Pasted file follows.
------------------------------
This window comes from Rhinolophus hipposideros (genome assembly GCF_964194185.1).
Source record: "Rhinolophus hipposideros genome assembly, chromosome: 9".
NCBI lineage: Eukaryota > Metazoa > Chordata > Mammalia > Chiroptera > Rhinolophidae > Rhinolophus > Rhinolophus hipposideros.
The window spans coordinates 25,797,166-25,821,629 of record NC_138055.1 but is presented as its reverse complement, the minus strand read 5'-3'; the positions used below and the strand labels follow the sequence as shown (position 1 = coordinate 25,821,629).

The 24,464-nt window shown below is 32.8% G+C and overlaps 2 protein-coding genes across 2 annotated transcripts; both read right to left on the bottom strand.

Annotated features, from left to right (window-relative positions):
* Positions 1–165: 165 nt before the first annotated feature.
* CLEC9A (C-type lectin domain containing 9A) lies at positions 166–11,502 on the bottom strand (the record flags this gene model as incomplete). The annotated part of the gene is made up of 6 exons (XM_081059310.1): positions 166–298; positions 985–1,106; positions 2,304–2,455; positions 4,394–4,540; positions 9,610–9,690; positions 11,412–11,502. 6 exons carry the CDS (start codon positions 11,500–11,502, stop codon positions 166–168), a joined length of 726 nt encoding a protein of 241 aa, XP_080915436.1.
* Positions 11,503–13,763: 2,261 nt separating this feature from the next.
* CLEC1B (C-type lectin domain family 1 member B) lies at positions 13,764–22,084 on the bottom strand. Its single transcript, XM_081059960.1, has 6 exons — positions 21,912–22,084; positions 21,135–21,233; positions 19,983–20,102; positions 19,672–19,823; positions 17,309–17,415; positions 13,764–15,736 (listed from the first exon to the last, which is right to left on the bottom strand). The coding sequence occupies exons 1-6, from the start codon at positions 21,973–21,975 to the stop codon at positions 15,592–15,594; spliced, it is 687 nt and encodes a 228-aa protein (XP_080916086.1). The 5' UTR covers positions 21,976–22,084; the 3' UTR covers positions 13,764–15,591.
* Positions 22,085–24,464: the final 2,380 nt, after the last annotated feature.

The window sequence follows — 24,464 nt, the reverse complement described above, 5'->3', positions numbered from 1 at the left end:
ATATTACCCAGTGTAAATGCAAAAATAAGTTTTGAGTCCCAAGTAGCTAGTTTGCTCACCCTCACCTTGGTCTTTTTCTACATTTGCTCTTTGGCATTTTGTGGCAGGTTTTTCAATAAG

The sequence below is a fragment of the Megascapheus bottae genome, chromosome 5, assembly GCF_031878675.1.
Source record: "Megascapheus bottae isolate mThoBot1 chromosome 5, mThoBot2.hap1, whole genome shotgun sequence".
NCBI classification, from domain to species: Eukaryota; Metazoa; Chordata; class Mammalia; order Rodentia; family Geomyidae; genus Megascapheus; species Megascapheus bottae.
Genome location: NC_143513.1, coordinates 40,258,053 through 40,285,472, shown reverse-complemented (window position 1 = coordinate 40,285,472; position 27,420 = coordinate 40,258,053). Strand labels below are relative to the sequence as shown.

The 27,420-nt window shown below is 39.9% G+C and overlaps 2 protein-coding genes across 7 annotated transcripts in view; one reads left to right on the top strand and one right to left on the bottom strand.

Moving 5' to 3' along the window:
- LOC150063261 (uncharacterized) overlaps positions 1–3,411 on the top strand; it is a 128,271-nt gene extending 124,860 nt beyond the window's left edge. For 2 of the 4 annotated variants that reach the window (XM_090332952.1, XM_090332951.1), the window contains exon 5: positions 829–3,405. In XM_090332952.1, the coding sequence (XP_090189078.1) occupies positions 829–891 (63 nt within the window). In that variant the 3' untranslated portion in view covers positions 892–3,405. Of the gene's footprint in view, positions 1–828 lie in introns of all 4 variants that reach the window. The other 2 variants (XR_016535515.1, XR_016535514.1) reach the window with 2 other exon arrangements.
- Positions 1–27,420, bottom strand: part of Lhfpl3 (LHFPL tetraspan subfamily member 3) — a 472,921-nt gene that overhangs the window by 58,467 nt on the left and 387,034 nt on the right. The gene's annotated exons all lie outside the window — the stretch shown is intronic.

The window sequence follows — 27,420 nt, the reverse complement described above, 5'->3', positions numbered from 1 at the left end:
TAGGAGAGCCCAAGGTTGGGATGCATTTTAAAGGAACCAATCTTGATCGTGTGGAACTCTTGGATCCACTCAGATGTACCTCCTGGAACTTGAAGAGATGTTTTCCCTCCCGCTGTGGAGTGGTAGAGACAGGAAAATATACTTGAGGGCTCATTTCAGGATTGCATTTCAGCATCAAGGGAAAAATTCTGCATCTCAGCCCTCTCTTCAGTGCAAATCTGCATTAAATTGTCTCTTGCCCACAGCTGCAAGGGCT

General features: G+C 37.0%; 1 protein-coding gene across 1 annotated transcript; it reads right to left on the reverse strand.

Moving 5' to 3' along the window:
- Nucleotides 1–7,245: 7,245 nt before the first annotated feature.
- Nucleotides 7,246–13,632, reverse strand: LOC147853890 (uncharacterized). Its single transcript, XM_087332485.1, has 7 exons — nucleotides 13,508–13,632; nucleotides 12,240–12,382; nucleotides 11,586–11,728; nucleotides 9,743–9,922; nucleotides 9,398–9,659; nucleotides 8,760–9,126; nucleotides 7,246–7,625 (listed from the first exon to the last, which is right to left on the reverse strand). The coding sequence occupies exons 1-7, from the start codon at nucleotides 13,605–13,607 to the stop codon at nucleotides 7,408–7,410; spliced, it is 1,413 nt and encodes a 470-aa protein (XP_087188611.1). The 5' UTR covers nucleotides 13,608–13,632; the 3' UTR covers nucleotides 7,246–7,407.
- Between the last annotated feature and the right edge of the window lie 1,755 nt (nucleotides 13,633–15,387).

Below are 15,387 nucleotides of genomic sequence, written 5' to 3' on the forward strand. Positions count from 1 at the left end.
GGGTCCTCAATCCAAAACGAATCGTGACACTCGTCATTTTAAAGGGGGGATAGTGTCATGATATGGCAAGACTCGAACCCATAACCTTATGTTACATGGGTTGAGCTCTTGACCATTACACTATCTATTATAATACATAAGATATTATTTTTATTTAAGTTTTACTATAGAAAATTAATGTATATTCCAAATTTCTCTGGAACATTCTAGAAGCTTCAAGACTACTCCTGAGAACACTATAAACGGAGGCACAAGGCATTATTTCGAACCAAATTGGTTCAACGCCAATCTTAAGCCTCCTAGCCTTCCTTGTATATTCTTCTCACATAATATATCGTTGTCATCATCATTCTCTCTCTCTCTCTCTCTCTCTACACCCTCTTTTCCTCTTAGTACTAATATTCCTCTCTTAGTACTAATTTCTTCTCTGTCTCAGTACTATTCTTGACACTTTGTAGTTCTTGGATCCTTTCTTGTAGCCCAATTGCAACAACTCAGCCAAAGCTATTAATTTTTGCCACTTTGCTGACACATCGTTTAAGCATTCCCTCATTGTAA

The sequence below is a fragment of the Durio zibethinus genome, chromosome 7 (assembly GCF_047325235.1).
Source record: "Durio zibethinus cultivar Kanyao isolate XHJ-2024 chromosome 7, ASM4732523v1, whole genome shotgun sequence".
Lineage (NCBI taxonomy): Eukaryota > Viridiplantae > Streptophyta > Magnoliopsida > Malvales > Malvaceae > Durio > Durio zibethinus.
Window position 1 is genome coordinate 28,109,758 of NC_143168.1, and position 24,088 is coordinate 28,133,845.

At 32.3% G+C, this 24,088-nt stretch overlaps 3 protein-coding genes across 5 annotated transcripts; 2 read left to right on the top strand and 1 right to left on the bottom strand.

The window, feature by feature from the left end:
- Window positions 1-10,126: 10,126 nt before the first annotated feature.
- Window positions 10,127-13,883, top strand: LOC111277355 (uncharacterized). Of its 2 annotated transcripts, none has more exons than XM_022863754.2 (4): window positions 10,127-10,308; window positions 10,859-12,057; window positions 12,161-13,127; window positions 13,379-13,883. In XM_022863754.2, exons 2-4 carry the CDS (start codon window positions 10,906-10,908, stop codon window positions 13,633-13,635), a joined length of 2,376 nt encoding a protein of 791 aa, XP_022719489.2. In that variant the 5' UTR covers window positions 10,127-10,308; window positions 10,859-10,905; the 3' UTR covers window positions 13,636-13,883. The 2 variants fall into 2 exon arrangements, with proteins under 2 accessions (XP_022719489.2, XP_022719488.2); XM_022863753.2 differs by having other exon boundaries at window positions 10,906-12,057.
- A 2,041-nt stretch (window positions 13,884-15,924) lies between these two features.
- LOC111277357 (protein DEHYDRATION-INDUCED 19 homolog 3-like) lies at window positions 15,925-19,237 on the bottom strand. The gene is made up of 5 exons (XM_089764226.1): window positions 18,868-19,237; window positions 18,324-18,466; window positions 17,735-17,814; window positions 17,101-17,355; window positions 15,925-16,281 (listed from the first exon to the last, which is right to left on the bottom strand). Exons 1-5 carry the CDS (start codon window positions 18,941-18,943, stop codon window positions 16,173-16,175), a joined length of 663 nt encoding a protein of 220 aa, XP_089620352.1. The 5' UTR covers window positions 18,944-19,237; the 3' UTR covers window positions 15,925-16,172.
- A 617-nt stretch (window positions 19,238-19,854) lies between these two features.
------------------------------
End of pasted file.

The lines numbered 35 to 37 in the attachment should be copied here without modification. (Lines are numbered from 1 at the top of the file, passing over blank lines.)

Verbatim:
At 32.3% G+C, this 24,088-nt stretch overlaps 3 protein-coding genes across 5 annotated transcripts; 2 read left to right on the top strand and 1 right to left on the bottom strand.

The window, feature by feature from the left end:
- Window positions 1-10,126: 10,126 nt before the first annotated feature.